Another factor we’re seeing increasingly impact loyalty is the spotlight customers are putting on purpose, ethics and values. One-in-five respondents in our research admitted they want the brands they use to take an active stance on environmental issues, with a further one-in-five saying they would leave a brand completely if they engaged in unethical practices. The rise of online and social media has meant that company practices and values are under the spotlight more than ever, and as the digitally savvy Gen Z begin to rise through the spending ranks, the demand for brands to demonstrate what they stand for will only increase.

The challenge for brands here is this: one person’s closely held values could very well mean absolutely nothing to someone else. How do brands get around this? In my opinion, it’s simple: be led by your own values, not those of everyone else. If something isn’t genuinely integral to your values or what you do, just don’t do it.

Only by being genuine and truly taking an active stance on your purpose and values can brands build a true connection with customers. And if you’re reading this thinking, ‘I’m not actually sure of what our values are as a company,’ or equally ‘I know what our values are but I don’t feel like we practice them,’ it might be time to take a fresh look.

3. Your customers don’t feel it pays to be loyal.

And last but not least, sounds simple but your customers might be ditching you for other brands simply because they feel it doesn’t pay to be loyal. Our latest research explored this and ranked the sectors consumers feel it pays to be loyal to:

 1. Retail (supermarket).

 2. Mobile provider.

 3. Food service and restaurants.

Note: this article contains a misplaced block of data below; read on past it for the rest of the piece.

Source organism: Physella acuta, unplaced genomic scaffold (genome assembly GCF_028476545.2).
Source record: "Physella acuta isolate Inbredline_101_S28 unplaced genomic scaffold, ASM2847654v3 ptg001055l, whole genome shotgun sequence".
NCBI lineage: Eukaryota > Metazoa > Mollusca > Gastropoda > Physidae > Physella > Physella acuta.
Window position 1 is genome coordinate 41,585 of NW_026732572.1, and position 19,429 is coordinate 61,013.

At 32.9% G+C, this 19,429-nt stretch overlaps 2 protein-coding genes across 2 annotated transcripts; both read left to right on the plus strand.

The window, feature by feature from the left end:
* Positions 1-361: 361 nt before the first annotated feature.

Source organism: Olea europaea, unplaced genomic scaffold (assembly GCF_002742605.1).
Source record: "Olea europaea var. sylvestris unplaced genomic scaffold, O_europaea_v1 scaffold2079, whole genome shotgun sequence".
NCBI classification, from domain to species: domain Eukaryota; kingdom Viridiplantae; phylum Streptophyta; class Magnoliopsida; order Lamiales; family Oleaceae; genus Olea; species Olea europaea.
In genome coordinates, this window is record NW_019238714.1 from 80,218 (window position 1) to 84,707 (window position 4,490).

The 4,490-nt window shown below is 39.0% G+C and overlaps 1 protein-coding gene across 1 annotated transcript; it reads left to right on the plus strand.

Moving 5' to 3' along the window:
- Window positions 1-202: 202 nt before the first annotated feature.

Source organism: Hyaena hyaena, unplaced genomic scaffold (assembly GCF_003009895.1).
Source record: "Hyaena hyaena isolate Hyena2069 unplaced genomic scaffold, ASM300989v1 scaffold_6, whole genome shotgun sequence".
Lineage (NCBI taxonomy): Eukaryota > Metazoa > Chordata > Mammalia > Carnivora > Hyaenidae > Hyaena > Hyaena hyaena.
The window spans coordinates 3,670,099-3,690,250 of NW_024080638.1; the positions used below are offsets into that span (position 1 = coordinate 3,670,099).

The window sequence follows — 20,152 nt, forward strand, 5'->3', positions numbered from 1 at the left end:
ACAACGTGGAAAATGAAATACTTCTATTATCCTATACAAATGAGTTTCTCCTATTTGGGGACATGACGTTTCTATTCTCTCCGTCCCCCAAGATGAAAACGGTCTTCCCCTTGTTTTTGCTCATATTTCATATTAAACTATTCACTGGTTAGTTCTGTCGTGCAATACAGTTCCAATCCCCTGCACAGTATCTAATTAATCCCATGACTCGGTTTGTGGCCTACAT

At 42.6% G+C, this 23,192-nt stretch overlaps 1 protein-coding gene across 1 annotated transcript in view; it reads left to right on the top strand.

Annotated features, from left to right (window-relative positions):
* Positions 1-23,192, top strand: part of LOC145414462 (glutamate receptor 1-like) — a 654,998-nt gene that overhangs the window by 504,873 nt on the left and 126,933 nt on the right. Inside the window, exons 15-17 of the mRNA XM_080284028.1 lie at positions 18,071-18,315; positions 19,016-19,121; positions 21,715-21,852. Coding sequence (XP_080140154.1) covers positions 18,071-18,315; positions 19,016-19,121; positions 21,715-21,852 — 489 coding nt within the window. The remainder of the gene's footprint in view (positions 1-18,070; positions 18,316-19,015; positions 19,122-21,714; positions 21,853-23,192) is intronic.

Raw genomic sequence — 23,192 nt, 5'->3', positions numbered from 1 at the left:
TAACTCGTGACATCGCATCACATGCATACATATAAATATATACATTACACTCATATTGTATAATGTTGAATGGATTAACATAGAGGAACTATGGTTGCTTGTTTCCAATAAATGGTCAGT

4. Finance (banking).

 5. Hotels and hospitality.

 6. Travel (airlines, trains).

 7. Utilities (gas and electricity supply).

 8. Insurance (home, car, life, health.

 9. Telecoms (landline, at home broadband).

 10. Media (streaming services – TV, music, entertainment, etc).

 11. Retail (fashion).

 12. Leisure (gyms, cinemas).

While this data no means provides a full picture, it’s certainly interesting to note those sectors that are currently performing well, and the ones that customers don’t feel there’s much point being loyal to. If you’re a supermarket or mobile phone provider, the good news is that many customers see the benefits of being loyal, so in your case it might be maintaining what you’re already doing, or adding to it gradually. On the other hand, fashion retailers and leisure providers have some more immediate work to do, so might want to think about shaking up their customer engagement strategies.

Making loyalty last.

If I’ve learnt anything in my years as a customer engagement and loyalty specialist, it’s that loyalty is fragile. We know there are multiple factors impacting brand loyalty and many consumers are now very selective when it comes to who they shop with. While price and customer service have been key for some time, we’re now seeing factors like trust and aligning with brand values have a huge impact on how long a consumer sticks with a brand for.

As the UK continues its better-than-expected economic recovery and consumers start spending again, for those brands that prioritise great connections and customer engagement, it’s possible that it could be a more lucrative year than expected. Who’d have thought?